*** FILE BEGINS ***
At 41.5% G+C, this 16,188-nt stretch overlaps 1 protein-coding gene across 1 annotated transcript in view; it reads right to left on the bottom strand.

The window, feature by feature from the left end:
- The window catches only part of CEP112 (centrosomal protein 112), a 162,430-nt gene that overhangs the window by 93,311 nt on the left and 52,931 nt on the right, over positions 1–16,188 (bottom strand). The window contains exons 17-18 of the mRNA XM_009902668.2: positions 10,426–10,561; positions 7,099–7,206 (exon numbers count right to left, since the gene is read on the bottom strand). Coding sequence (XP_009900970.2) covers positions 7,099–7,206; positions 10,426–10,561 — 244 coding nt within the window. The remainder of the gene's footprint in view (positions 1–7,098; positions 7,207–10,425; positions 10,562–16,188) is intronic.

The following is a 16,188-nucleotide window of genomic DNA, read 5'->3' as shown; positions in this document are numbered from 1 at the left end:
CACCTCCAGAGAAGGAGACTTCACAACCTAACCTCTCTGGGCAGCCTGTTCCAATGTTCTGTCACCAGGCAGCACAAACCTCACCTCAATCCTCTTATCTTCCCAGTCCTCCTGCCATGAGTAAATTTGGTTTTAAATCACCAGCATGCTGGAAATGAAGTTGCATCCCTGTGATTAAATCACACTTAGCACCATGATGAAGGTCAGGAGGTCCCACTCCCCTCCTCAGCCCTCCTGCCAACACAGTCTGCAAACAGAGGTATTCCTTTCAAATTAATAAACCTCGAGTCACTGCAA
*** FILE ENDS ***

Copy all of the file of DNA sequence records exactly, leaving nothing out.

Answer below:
At 41.5% G+C, this 16,188-nt stretch overlaps 1 protein-coding gene across 1 annotated transcript in view; it reads right to left on the bottom strand.

The window, feature by feature from the left end:
- The window catches only part of CEP112 (centrosomal protein 112), a 162,430-nt gene that overhangs the window by 93,311 nt on the left and 52,931 nt on the right, over positions 1–16,188 (bottom strand). The window contains exons 17-18 of the mRNA XM_009902668.2: positions 10,426–10,561; positions 7,099–7,206 (exon numbers count right to left, since the gene is read on the bottom strand). Coding sequence (XP_009900970.2) covers positions 7,099–7,206; positions 10,426–10,561 — 244 coding nt within the window. The remainder of the gene's footprint in view (positions 1–7,098; positions 7,207–10,425; positions 10,562–16,188) is intronic.

The following is a 16,188-nucleotide window of genomic DNA, read 5'->3' as shown; positions in this document are numbered from 1 at the left end:
CACCTCCAGAGAAGGAGACTTCACAACCTAACCTCTCTGGGCAGCCTGTTCCAATGTTCTGTCACCAGGCAGCACAAACCTCACCTCAATCCTCTTATCTTCCCAGTCCTCCTGCCATGAGTAAATTTGGTTTTAAATCACCAGCATGCTGGAAATGAAGTTGCATCCCTGTGATTAAATCACACTTAGCACCATGATGAAGGTCAGGAGGTCCCACTCCCCTCCTCAGCCCTCCTGCCAACACAGTCTGCAAACAGAGGTATTCCTTTCAAATTAATAAACCTCGAGTCACTGCAA